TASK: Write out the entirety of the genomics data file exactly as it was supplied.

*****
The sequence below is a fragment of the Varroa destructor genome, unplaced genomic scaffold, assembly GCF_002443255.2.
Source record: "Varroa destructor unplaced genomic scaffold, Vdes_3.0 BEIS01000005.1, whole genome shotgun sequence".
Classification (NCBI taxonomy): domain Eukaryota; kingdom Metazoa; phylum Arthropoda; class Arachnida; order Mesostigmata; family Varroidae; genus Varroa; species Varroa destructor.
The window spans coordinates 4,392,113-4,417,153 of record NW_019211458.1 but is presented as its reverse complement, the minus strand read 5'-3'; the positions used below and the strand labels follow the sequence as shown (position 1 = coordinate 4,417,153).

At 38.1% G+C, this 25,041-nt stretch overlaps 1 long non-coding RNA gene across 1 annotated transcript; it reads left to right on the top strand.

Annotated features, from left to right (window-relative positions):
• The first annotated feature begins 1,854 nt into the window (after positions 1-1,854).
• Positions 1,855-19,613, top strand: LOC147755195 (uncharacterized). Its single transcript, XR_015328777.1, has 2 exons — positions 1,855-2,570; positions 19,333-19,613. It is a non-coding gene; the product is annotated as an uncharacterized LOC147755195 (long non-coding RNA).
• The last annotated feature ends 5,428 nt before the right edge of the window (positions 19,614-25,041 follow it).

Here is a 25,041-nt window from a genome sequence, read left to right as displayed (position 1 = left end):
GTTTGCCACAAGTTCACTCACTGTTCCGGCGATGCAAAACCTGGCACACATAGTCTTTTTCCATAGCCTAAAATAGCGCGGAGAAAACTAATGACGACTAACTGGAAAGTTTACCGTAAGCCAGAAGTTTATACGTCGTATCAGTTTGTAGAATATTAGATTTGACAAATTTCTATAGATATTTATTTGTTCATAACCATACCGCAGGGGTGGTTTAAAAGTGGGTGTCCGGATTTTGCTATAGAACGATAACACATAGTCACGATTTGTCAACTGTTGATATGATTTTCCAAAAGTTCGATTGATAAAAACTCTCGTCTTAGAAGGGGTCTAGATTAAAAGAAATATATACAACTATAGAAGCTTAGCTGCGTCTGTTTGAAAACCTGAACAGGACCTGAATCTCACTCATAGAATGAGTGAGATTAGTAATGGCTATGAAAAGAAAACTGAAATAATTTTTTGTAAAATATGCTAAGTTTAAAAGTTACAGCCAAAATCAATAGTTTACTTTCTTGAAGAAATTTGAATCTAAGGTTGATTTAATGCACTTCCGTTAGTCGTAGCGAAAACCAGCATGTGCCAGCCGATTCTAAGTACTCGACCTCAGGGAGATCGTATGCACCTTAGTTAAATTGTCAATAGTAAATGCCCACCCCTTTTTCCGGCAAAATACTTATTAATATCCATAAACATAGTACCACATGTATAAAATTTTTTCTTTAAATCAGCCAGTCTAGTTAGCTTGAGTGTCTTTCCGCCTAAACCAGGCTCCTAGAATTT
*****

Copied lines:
The sequence below is a fragment of the Varroa destructor genome, unplaced genomic scaffold, assembly GCF_002443255.2.
Source record: "Varroa destructor unplaced genomic scaffold, Vdes_3.0 BEIS01000005.1, whole genome shotgun sequence".
Classification (NCBI taxonomy): domain Eukaryota; kingdom Metazoa; phylum Arthropoda; class Arachnida; order Mesostigmata; family Varroidae; genus Varroa; species Varroa destructor.
The window spans coordinates 4,392,113-4,417,153 of record NW_019211458.1 but is presented as its reverse complement, the minus strand read 5'-3'; the positions used below and the strand labels follow the sequence as shown (position 1 = coordinate 4,417,153).

At 38.1% G+C, this 25,041-nt stretch overlaps 1 long non-coding RNA gene across 1 annotated transcript; it reads left to right on the top strand.

Annotated features, from left to right (window-relative positions):
• The first annotated feature begins 1,854 nt into the window (after positions 1-1,854).
• Positions 1,855-19,613, top strand: LOC147755195 (uncharacterized). Its single transcript, XR_015328777.1, has 2 exons — positions 1,855-2,570; positions 19,333-19,613. It is a non-coding gene; the product is annotated as an uncharacterized LOC147755195 (long non-coding RNA).
• The last annotated feature ends 5,428 nt before the right edge of the window (positions 19,614-25,041 follow it).

Here is a 25,041-nt window from a genome sequence, read left to right as displayed (position 1 = left end):
GTTTGCCACAAGTTCACTCACTGTTCCGGCGATGCAAAACCTGGCACACATAGTCTTTTTCCATAGCCTAAAATAGCGCGGAGAAAACTAATGACGACTAACTGGAAAGTTTACCGTAAGCCAGAAGTTTATACGTCGTATCAGTTTGTAGAATATTAGATTTGACAAATTTCTATAGATATTTATTTGTTCATAACCATACCGCAGGGGTGGTTTAAAAGTGGGTGTCCGGATTTTGCTATAGAACGATAACACATAGTCACGATTTGTCAACTGTTGATATGATTTTCCAAAAGTTCGATTGATAAAAACTCTCGTCTTAGAAGGGGTCTAGATTAAAAGAAATATATACAACTATAGAAGCTTAGCTGCGTCTGTTTGAAAACCTGAACAGGACCTGAATCTCACTCATAGAATGAGTGAGATTAGTAATGGCTATGAAAAGAAAACTGAAATAATTTTTTGTAAAATATGCTAAGTTTAAAAGTTACAGCCAAAATCAATAGTTTACTTTCTTGAAGAAATTTGAATCTAAGGTTGATTTAATGCACTTCCGTTAGTCGTAGCGAAAACCAGCATGTGCCAGCCGATTCTAAGTACTCGACCTCAGGGAGATCGTATGCACCTTAGTTAAATTGTCAATAGTAAATGCCCACCCCTTTTTCCGGCAAAATACTTATTAATATCCATAAACATAGTACCACATGTATAAAATTTTTTCTTTAAATCAGCCAGTCTAGTTAGCTTGAGTGTCTTTCCGCCTAAACCAGGCTCCTAGAATTT